"Co-infections and HIV beget each other": Dr Dilip Mathai
By Shobha Shukla, CNS
December 21, 2013
The author is the Managing Editor of Citizen News Service - CNS. She is a J2J Fellow of National Press Foundation (NPF) USA and received her editing training in Singapore. She has earlier worked with State Planning Institute, UP and taught physics at India's prestigious Loreto Convent. She also co-authored and edited publications on childhood TB, childhood pneumonia, Hepatitis C Virus and HIV, violence against women and girls, and MDR-TB. Email: email@example.com, website: www.citizen-news.org
(This article is based upon a CNS interview with Professor (Dr) Dilip Mathai, Dean, Apollo Institute of Medical Sciences and Research)
HIV in today's context is a chronic condition of the human immune system. HIV is a retrovirus and the infection leads to a progressive reduction in the number of CD4+ T-helper cells (so called because CD4 glycoprotein is found on their surface) which are an essential part of the human immune system. They are the main targets of HIV which destroys infected CD4 cells leading to an overall weakening of the immune system, said Dr Dilip Mathai, Dean, Apollo Institute of Medical Sciences and Research, and former Head of Medicine Department, Christian Medical College (CMC), Vellore.
Dr Mathai was speaking with Citizen News Service (CNS) at 6th National Conference of AIDS Society of India (ASICON 2013). Dr Mathai added: Normal values for CD4 cells are 500-1200 cells/mm3. When CD4 cells become depleted, the body is left vulnerable to a wide range of infections that it would otherwise have been able to fight. Lower numbers of circulating CD4+ T-cells indicate a weakening of the immune system and advancement in the progression of HIV disease.
The goal of anti-retroviral therapy (ART) in HIV is to bring down the viral load and increase the CD4 cell count so that the body reconstitutes its immune system AND increases the CD4 count to a manageable level of 500 and more.
Co-infections and HIV beget each other. As the HIV infection progresses, it interferes more and more with the immune system, making the affect person more prone to contract infections, including opportunistic infections (OIs) that do not usually affect people who have strong immune systems. Co-infections like hepatitis B, hepatitis C, TB and pneumonia, among others, can cause a transient increase (which is called a blip) in the viral load and decrease the CD4 cell count, thus lowering the body’s ability to kill the co-infecting bacteria or virus. This can perpetuate other infections. For example, cure of TB depends both on drugs and the body’s defence mechanism to annihilate the TB bacilli. But if the CD4 count is very low and the viral load increases then the body defence against TB is not so good. The anti TB drugs help in decreasing the total number of TB bacilli, but to annihilate them completely requires the body’s defence mechanism for the drugs to penetrate the cells where the bacilli are. No wonder then that a lot many people living with HIV (PLHIV) die of TB and not of HIV.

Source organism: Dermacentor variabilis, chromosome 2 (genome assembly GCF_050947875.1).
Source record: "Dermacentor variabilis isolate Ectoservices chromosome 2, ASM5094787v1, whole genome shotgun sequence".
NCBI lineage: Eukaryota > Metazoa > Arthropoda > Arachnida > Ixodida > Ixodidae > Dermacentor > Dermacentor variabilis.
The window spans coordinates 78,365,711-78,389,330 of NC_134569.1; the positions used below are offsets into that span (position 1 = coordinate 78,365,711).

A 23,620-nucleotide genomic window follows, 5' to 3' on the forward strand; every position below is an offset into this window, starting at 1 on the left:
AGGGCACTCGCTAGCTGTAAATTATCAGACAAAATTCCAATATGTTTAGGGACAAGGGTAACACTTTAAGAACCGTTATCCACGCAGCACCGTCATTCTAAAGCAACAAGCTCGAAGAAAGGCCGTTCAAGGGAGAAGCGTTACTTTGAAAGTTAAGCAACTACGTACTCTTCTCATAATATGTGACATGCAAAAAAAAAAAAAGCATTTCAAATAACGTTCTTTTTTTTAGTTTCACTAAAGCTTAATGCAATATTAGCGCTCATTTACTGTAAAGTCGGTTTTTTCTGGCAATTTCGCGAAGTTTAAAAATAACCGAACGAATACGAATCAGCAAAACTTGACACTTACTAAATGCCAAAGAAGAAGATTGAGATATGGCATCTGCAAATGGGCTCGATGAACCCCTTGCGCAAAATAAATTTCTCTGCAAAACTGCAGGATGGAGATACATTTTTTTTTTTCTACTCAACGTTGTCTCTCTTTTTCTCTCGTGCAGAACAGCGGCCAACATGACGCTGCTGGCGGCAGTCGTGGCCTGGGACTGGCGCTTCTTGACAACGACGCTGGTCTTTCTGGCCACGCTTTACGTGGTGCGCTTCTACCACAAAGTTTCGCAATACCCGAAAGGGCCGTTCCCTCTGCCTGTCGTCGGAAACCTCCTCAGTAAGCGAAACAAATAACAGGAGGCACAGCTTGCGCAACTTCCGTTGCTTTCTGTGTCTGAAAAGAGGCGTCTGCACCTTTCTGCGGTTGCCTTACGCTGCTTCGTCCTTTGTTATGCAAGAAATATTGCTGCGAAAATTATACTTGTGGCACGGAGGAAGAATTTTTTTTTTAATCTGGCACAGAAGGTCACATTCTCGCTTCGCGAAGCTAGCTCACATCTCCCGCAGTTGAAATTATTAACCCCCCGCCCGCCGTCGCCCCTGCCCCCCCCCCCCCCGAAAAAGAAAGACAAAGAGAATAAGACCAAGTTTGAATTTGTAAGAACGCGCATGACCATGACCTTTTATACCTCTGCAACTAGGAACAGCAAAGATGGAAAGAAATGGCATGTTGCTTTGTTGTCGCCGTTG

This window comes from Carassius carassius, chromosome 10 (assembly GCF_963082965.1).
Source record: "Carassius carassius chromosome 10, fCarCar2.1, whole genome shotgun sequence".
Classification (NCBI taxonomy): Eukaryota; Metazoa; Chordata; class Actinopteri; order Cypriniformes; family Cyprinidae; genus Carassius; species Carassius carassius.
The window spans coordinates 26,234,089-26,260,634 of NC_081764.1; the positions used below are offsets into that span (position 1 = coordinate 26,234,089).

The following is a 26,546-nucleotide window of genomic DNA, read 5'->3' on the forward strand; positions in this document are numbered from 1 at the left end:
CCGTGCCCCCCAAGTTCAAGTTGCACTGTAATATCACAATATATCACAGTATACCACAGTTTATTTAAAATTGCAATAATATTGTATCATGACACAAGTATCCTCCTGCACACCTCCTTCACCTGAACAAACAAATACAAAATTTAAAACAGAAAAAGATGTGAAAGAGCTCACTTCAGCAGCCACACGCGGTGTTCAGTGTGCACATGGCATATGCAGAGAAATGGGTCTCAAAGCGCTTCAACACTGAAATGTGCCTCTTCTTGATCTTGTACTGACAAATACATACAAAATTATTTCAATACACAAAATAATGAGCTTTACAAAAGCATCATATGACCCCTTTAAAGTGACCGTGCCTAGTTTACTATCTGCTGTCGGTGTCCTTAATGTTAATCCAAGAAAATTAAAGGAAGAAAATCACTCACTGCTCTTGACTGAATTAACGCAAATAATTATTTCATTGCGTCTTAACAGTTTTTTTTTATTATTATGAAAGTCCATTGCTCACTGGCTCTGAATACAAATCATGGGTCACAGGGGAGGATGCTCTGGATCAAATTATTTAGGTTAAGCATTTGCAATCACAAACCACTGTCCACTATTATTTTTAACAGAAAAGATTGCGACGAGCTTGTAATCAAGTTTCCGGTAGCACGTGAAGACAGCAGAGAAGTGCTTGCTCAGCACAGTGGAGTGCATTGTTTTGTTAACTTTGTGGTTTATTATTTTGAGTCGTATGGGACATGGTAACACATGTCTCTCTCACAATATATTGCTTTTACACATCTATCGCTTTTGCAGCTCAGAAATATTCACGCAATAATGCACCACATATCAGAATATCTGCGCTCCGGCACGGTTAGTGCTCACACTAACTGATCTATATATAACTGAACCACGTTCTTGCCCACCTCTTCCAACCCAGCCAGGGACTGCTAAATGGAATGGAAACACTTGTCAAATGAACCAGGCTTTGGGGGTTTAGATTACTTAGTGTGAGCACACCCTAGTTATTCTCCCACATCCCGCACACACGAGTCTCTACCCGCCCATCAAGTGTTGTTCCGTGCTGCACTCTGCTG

In PLHIV there is not only the danger of acquiring co-infections but also the problem of eliminating them. HIV may be controlled through ART but co-infections can damage the body organs. Every co-infection (including HIV) has an effect on inflammation. This inflammation can take its toll of the blood vessels and affect the heart as coronary artery disease is the product of an inflammation. Another problem with co-infections is that some of them may not be systemic like cytomegalia virus of the eye, lung or bone marrow, and can damage the affected organ. In fact, for PLHIV, Hepatitis C and/or TB can be more worrisome for survival than even HIV. Then again diseases that can suddenly flare up, like chicken pox, can disseminate and be fatal in those who are immune compromised, like PLHIV. In a normal competent host chances of dissemination are very low. There can also be co-morbidities like diabetes, stroke, and renal problems as HIV can affect the heart, the kidney, and have secondary effect on the bones.
Thus there is a wide spectrum of diseases and issues to be dealt with for prevention, treatment, and management of HIV—TB and HIV, Hepatitis C/B and HIV, liver disease and HIV, kidney disease and HIV, nutrition and HIV, heart disease and HIV, to name a few. Doctors and other healthcare personnel need to be trained and also kept updated so that they are competent enough to handle their HIV patients well and not let them die of HIV related OIs. So a multi-disciplinary approach is needed—general physicians, specialists, paediatricians, gynaecologists, nurses, psychologists-- all holding hands and working together to ensure that PLHIV have the same quality of life as any other person.
Detecting and diagnosing new cases, enrolling them into care/treatment, retaining them in care and making them adhere to therapy and behavioural change-- all are equally important in controlling the HIV pandemic. There is no point in diagnosing if one cannot treat them; there is no point in holding them in care if they are not willing to be engaged to reach out to the others. We have to reach out to all, especially the young and other vulnerable populations, educating them about the hazards of unsafe sex which increases risk of HIV and other sexually transmitted diseases. In the absence of a cure, the disease will continue to be transmitted if people do not change their risk seeking behaviour like chemical dependence, unsafe sex, injecting drug use, among others. (CNS)
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Posted on: December 21, 2013 04:48 PM IST